David Chance: 'Hard Brexit will still pack punch despite falling reliance on UK'
Britain is shrinking in its importance to Ireland's increasingly hi-tech export oriented economy and the impact of Brexit is much smaller than it would have been a decade ago, when the UK and Northern Ireland accounted for just over a sixth of goods exports.
Now that figure stands at just over an eighth. The Central Bank of Ireland's forecast is that although unemployment will rise if there is a hard Brexit, that will be largely due to growing numbers in the labour force, and 73,000 jobs that would have been created will not be.
But don't let that fool you that things will be fine.
The pain from Brexit will hit industries, companies, regions and people that have the least ability to respond to it. According to the Central Bank, 43pc of meat and 35pc of dairy exports went to the UK and, in the case of a no-deal outcome, tariffs in excess of 30pc could be applied to these goods.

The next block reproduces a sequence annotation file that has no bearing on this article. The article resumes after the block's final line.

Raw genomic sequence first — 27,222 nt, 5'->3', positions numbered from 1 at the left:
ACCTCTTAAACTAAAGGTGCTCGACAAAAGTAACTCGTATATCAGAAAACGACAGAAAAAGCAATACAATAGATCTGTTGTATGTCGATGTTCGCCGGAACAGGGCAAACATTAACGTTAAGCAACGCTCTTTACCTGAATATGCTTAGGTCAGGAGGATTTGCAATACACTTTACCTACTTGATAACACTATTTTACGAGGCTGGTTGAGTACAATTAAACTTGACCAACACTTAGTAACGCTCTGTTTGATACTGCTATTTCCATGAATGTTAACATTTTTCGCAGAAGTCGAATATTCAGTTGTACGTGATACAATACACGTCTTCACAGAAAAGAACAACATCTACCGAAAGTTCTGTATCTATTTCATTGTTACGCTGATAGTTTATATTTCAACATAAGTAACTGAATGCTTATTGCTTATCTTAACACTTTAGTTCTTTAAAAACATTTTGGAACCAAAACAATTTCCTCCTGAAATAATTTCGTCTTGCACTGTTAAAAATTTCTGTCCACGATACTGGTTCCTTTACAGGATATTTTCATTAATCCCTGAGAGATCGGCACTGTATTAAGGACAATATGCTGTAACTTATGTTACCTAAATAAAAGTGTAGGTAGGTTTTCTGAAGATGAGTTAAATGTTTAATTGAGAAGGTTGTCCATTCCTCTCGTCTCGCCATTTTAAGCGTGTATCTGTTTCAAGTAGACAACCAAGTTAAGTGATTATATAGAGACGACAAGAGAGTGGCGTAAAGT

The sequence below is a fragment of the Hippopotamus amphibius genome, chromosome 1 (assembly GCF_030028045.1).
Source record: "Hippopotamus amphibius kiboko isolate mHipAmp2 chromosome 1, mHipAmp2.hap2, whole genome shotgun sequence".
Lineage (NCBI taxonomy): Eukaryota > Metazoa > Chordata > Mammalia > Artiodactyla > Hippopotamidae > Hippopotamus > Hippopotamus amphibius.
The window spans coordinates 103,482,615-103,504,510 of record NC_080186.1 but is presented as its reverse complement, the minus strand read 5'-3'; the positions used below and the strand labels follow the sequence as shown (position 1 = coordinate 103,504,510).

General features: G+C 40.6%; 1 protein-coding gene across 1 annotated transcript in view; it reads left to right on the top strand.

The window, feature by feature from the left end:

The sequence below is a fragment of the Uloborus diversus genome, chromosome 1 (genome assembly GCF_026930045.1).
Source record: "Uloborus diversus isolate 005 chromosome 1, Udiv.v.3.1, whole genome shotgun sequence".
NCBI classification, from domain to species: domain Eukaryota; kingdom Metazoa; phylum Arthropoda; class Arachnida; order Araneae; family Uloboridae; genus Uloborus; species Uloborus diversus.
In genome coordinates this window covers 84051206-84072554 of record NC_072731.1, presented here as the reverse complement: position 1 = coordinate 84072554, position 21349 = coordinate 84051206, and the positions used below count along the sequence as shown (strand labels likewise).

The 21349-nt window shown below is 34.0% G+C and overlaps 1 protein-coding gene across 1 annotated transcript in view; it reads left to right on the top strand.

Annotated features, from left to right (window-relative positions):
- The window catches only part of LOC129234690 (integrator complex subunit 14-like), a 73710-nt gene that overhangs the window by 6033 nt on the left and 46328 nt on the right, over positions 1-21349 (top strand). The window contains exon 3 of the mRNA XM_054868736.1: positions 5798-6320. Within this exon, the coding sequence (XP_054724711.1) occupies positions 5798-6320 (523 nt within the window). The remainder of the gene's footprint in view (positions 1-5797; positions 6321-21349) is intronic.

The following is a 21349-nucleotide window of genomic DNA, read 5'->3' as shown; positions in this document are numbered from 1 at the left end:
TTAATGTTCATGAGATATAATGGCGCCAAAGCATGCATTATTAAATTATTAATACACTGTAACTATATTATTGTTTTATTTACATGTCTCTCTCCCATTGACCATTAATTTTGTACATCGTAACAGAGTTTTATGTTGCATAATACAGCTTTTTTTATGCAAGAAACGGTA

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Primary agriculture and the food processing sectors employ around 153,000 people, compared with 230,000 jobs in multinationals. Border counties such as Cavan and Monaghan have the deepest exposures to Brexit- related industries. Dublin has the lowest, with just 3pc of employment in the capital in the agri-food sector, compared with one in seven roles in the Border region in 2016, according to the Central Bank.
An analysis by business group Ibec compiled at the time of the Budget showed that one in three workers in the most Brexit-exposed sectors were over the age of 50, which makes finding new work hard, while three quarters were male and only 17pc had a third-level qualification.